The history of the Indian healthcare industry spans three eras: The age of the public sector, from the late 1940s to the mid eighties, when the government was the major service provider; the period dominated by the private sector (mid 1980s-early 2000); and the era of public-private participation from the early noughties, where the government moved from the role of provider to payer.
The $110-billion (Dh404 billion) industry, expected to grow at 12-15 per cent over the short term, is at a turning point today, with sweeping changes taking place across the board, says Dr Ashwini Aggarwal, Principal Consultant — Healthcare at PwC. “The traditional delivery model is likely to be replaced by patient- and quality-focused, technology-driven, specialised centres of healthcare excellence, providing holistic care.”
As the nature of illness changes from communicable to non-communicable diseases, services have expanded to cover preventive and rehabilitative care, and the setting has moved from hospitals to homes and offices. Greater patient participation and the advent of medical technology means digital health — from mobile health and wearables to telehealth and telemedicine — is more critical than ever, while government regulations on price and quality have also inspired investor confidence.
GN Focus looks at key moments that have shaped the industry.
Passed by the Indira Gandhi government, the 1970 act awarded patents only on processes (such as how a drug was produced) and not on products. This meant Indian pharmaceutical companies could reverse-engineer a drug and sell it at affordable prices.
“This set of reforms laid the foundation of the generic drugs industry in India,” explains Oommen Kurian, Research Fellow at the Indian think tank Observer Research Foundation. “It made medicines much cheaper for Indians as well as the developing world. During the peak of the AIDS crisis, Indian companies single-handedly brought down the cost of treatment considerably, saving millions.”
Even though India signed the product patents law in 2005 as part of the trade-related aspects of intellectual property rights, the country incorporated enough flexibilities into the provision to allow it to remain the pharmacy of the developing world.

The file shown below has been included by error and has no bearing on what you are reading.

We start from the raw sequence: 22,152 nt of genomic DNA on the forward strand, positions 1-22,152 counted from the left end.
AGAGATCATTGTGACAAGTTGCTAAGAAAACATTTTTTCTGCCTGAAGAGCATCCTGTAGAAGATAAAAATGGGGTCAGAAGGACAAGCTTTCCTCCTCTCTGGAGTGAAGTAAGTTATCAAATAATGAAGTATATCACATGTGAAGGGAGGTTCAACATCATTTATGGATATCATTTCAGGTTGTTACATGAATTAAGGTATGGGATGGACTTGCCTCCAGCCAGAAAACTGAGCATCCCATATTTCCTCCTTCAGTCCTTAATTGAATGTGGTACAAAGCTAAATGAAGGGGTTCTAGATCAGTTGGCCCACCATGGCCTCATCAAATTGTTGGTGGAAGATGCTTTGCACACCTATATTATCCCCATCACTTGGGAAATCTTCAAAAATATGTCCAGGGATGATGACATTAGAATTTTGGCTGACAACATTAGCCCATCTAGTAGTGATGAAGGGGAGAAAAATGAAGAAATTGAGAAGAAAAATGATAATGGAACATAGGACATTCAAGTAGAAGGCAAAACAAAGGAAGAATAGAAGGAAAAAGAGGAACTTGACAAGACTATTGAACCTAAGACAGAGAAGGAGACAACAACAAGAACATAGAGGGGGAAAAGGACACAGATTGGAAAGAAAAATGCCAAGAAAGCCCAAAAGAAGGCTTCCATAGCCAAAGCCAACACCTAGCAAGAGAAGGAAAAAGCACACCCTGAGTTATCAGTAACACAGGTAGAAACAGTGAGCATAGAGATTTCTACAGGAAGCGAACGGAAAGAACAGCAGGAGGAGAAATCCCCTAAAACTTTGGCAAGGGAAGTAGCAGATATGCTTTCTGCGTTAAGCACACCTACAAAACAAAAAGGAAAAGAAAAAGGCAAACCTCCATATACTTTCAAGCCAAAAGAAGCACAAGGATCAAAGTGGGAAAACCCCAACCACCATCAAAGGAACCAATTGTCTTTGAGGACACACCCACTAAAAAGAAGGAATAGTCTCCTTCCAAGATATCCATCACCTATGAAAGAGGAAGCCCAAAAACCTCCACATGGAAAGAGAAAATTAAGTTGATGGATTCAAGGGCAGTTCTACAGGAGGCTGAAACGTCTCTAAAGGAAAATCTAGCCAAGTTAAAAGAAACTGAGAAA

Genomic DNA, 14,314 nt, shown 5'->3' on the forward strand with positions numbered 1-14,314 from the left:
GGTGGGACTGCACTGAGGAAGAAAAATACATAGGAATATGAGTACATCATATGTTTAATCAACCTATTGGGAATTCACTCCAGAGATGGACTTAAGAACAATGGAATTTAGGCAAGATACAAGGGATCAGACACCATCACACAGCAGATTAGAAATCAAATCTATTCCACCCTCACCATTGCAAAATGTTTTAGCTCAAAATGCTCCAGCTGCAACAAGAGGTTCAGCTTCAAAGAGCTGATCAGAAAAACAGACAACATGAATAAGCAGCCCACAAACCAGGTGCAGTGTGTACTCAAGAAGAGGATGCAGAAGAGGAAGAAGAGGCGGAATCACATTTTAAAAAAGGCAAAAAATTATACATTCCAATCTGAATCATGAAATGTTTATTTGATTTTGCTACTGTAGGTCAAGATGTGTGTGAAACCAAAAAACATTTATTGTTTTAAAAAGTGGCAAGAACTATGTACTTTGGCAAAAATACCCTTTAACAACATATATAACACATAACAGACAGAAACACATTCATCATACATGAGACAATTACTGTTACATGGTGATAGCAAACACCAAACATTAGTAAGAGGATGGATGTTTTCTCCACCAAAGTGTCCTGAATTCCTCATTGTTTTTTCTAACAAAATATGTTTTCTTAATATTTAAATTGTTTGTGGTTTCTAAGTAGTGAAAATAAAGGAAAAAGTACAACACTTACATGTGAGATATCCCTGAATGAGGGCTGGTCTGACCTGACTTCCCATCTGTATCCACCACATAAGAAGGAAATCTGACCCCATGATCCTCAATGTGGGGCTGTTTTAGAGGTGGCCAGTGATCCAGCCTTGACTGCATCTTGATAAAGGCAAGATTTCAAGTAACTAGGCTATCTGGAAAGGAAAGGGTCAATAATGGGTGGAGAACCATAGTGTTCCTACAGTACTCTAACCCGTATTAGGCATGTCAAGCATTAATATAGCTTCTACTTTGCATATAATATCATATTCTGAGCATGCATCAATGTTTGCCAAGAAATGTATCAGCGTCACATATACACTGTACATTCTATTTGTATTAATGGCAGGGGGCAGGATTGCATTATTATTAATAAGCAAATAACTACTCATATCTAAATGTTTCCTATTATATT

Chirag Adatia, Partner at McKinsey & Company, ranks India as the world’s third-largest pharmaceuticals producer by volume and thirteenth by value.
Apollo Hospital, the first multi-speciality private sector hospital, opened in 1983. It was also the first hospital registered as a public listed company, says Kurian. At a time when hospitals were not allowed to tap bank funds, founder Dr Pratap Reddy managed an exemption.
“These chains, driven by the private sector, provide high-quality tertiary medical care to Indians and also cater to a large number of international patients travelling to India,” adds Adatia.
With high year-on-year growth, corporate hospitals are thriving, explains Kurian, penetrating even tier-2 urban markets.
As per estimates, the private sector provides almost 70 per cent of beds in the country.
The liberalisation of the health insurance sector in 1999 triggered double-digit growth that has continued to date, allowing for more competition, innovation and higher penetration of products.
“Initially, many corporate hospitals had to design their own insurance schemes, as the industry was maturing,” says Kurian. “Now, with government-driven healthcare delivery and a financing model that implicitly promotes the insurance sector, coverage of the population has increased many times over the past decade, although the depth of the coverage is low. Tax exemptions for purchase of health insurance is also contributing to the rapid growth of the sector.”
In an effort to increase access to healthcare and reduce expenses for extremely poor families, state and central governments have been launching schemes such as Aarogyasri (in then Andhra Pradesh) and Rashtriya Swasthya Bima Yojana (RSBY) since the late 2000s.
“In a country where healthcare expenditure is still one of the leading causes of impoverishment, social health insurance schemes such as RSBY have started making a dent in reducing the financial burden,” says Adatia. “Many progressive states have now developed their own version of schemes as well, although there’s a long way to go in reducing out-of-pocket expenditure.”
That’s not all. A universal health coverage scheme is being discussed in policy circles these days, says Dr Aggarwal, which will take India a step closer to the realisation of health as a fundamental right.
Since independence, India has seen improvements on many health indicators such as measles, mumps and rubella immunisation and infant mortality rate, though much more remains to be achieved, says Dr Aggarwal. Most notably, the World Health Organisation declared the country to be polio-free in 2014, following the success, first of the 1978 Expanded Programme on Immunisation, and then the Pulse Polio Immunisation drive, launched in 1995. India also eliminated maternal and neonatal tetanus in 2015.
Over the years, India’s Universal Immunisation Programme has been expanded to include newer vaccines such as against rotavirus. “If rolled out across the country, it could prevent close to 80,000 child deaths a year,” says Adatia.
About 87 per cent of India’s children currently achieve full immunisation.